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Discussion Starter · #1 ·
As far as I can tell the standard DDR2 RAM voltage that most mobos are set at is 1.8v. My OCZ RAM indicates that it runs at 2.1v, according to the stickers on the DIMMS which provide all the pertinent information. I set mine somewhere in between [1.9v] because I wasn't sure, but should I be running the DDR voltage at a full 2.1 volts, or just go with how I have it, which seems to work?
 

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Quote:

Originally Posted by CASEfan View Post
As far as I can tell the standard DDR2 RAM voltage that most mobos are set at is 1.8v. My OCZ RAM indicates that it runs at 2.1v, according to the stickers on the DIMMS which provide all the pertinent information. I set mine somewhere in between [1.9v] because I wasn't sure, but should I be running the DDR voltage at a full 2.1 volts, or just go with how I have it, which seems to work?
With my ram is like this:

DDR2 800 5-5-5-15 @ 1.8v or DDR2 800 4-4-4-12 @ 2.1v.
 

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Quote:

Originally Posted by crashnburn_819 View Post
run it at 2.1v. 1.8v is just a standard spec of ddr2. Any lower than 2.1 and you might have stability issues.
qft
 

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Discussion Starter · #6 ·
Nice, thanks for the super fast replies. Time to restart and check for increased stability in P95, which is really what I'm after. I just wanted to make sure I wasn't going to fry anything. I wont try to tighten the latencies just yet, but that's a good point.

Edit: Running tests now. Also reduced my OC slightly. Running P95, looking for stability. Wish me luck.
 

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Wow but another example of some who OC but do not have a clue (not at OP) as to what they are doing and why they are doing it.

What do I mean? Well so simple it begs why explanation.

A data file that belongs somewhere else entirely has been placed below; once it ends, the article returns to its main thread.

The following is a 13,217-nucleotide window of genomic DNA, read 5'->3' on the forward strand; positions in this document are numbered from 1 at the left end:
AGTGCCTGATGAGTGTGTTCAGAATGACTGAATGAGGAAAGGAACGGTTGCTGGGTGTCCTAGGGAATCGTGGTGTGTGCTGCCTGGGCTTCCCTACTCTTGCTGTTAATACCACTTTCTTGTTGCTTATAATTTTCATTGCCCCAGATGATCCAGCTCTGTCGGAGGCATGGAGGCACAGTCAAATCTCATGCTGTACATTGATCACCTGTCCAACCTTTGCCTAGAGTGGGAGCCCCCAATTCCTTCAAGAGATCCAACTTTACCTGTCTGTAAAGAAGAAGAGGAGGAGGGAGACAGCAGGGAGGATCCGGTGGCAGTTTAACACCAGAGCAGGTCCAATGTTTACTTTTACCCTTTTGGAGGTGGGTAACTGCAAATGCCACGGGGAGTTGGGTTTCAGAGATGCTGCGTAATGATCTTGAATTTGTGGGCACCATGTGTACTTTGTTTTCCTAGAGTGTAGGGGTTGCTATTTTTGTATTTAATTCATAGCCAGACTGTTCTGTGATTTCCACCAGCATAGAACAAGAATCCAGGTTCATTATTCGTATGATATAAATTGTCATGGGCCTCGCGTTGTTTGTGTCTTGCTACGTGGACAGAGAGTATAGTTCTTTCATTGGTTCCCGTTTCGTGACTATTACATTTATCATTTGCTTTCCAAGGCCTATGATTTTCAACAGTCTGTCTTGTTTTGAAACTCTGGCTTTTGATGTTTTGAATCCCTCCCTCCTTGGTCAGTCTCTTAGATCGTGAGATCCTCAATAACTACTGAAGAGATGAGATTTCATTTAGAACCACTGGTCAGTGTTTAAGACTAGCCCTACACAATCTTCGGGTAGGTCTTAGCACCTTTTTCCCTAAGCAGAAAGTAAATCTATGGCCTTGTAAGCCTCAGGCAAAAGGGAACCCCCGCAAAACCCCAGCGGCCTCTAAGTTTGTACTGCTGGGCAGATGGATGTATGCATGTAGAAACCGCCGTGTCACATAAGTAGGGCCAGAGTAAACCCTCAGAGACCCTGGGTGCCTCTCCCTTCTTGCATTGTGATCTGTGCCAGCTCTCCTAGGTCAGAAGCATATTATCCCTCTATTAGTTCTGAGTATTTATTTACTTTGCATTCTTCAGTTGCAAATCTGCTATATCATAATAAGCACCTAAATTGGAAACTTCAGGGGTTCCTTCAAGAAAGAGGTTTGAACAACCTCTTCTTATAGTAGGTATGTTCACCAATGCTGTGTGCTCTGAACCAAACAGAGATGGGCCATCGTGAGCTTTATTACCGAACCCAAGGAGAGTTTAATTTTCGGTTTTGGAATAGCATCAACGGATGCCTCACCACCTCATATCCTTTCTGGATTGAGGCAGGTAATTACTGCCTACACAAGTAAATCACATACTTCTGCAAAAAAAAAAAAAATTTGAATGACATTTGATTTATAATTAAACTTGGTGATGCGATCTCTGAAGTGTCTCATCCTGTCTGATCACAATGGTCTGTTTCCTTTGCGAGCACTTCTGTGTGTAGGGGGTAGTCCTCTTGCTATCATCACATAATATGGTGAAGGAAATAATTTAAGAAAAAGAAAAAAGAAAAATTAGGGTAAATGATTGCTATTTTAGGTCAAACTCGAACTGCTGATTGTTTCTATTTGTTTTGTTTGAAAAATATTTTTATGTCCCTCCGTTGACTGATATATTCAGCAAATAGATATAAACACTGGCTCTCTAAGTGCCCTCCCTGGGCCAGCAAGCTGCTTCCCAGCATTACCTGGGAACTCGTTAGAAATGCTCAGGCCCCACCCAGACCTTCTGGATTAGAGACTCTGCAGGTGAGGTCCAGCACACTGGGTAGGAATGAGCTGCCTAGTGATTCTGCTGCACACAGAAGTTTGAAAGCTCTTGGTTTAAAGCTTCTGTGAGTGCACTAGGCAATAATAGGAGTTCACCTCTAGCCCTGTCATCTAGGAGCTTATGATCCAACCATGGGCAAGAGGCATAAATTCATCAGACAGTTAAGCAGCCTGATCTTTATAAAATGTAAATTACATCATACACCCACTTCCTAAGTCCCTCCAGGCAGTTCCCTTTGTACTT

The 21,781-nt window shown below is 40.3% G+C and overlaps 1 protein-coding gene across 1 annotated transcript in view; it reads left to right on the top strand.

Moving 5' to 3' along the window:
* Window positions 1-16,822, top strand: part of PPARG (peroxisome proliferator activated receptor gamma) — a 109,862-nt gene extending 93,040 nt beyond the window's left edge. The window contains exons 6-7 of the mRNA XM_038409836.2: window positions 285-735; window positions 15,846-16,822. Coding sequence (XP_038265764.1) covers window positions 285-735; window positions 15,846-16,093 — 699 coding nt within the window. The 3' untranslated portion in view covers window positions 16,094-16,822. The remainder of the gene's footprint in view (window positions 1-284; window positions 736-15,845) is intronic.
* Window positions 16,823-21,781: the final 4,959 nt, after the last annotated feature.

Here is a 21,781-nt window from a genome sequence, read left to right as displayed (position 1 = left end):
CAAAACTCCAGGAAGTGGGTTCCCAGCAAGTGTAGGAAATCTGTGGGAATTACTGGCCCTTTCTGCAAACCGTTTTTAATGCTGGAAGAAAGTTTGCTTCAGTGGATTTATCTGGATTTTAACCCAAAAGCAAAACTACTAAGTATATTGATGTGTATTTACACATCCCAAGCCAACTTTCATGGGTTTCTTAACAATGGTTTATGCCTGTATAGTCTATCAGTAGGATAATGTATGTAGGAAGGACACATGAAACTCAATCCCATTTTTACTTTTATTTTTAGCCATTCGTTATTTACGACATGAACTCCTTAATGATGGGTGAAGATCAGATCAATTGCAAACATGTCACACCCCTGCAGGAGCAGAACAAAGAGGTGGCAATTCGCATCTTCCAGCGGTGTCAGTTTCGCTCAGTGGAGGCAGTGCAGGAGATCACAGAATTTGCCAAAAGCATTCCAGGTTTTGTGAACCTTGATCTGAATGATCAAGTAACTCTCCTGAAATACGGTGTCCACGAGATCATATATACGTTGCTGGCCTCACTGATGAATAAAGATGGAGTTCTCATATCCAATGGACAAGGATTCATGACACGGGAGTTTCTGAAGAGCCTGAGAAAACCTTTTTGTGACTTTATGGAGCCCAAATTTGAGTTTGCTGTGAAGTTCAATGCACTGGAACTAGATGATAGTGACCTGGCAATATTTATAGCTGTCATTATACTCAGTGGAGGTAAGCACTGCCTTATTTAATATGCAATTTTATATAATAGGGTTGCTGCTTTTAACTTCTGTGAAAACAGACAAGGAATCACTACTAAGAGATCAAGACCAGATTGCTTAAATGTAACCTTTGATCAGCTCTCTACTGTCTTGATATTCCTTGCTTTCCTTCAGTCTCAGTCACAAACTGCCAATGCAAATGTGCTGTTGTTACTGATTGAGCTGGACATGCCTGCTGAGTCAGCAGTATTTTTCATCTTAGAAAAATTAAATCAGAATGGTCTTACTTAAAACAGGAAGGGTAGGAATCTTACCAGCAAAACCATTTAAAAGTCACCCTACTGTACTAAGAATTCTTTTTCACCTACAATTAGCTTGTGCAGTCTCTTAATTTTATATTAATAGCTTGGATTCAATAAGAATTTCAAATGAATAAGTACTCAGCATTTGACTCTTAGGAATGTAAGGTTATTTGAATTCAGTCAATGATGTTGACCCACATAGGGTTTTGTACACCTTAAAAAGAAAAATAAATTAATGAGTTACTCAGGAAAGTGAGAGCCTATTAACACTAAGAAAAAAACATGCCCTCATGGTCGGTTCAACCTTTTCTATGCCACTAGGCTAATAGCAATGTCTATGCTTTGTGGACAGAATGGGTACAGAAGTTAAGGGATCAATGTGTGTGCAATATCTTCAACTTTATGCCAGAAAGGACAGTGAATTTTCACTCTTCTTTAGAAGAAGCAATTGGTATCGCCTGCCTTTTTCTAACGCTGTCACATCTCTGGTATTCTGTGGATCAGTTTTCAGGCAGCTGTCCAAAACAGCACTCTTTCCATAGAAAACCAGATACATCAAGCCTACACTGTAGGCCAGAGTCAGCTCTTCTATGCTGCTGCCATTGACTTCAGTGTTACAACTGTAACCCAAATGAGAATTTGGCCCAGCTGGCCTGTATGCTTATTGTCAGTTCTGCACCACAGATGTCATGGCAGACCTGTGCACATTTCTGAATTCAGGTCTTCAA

You raise your v when you increase clocks or lower timings. You do not do it for kicks. You ideally only increase to the level that allows stability. Lower is always better if you have stability. But sometimes you cannot achieve it lower voltages so you must. And by all means go for it.

I am getting very tired of repeating JEDEC standards and explaining them. And before someone responds they are also sick of hearing me do such? Then post something that makes since as to how you know more than JEDEC? And since JEDEC is the DDR standard if you dismiss it you are what? Not using making or selling DDR, DDR2 or DDR3 RAM or any of the others such as GDDR3?

For all the kids DDR2 must be able to handle 2.3v without damage. It does not mean it will function correctly. Well the OC'ers learned that increasing clocks/lower timings could remain stable by increasing v. That RAM you buy basically says the MFG has said they have tested at those voltages and are stable (of course higher clocks or lower timings).

If you are going to OC test your RAM do not just set the clocks/timings or v. Test and find your tolerances. They vary fro DIMM to DIMM just as CPU's do.

Take your time and do correct. If not just buy the best most expensive components and don't pretend to be an OC'er.

Just thoughts?
 

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i run mine at 1.8 its supposed to be at like 2.2 (maybe 2.0 idk) or something but it runs fine at 1.8v, FOR ME.
if u just wanna do 800mhz cas 5 i gurantee itll run at 1.8v, for cas 4 u may need 1.8v u may need more, just play withit and run memtest.
 

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If it has timing tables, Use CPUZ to check then set it at the voltage and timings for the speed you want. 1.8v 4,4,4,12 for 800 2.1v 5,5,5,18 for 1066 etc.
 

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Discussion Starter · #10 ·
Well as I said, I'm thinking the increased voltage can aid in more stability. And I'm comfortable with going with the memory manufacturer's voltage setting, rather than a standard written by JEDEC. It's like going with your tire manufacturer's PSI setting, rather than the car maker's generic setting. Neither will get you in trouble, but one may have better results.

lol, Didn't mean to start trash on your boys at JEDEC. That was an interesting, yet pointless rant.

So far, all indications are good. Just need a lot more time to stress test.
 

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You should always use the car specs on the tires. The tire specs are the general ones.
 

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Discussion Starter · #12 ·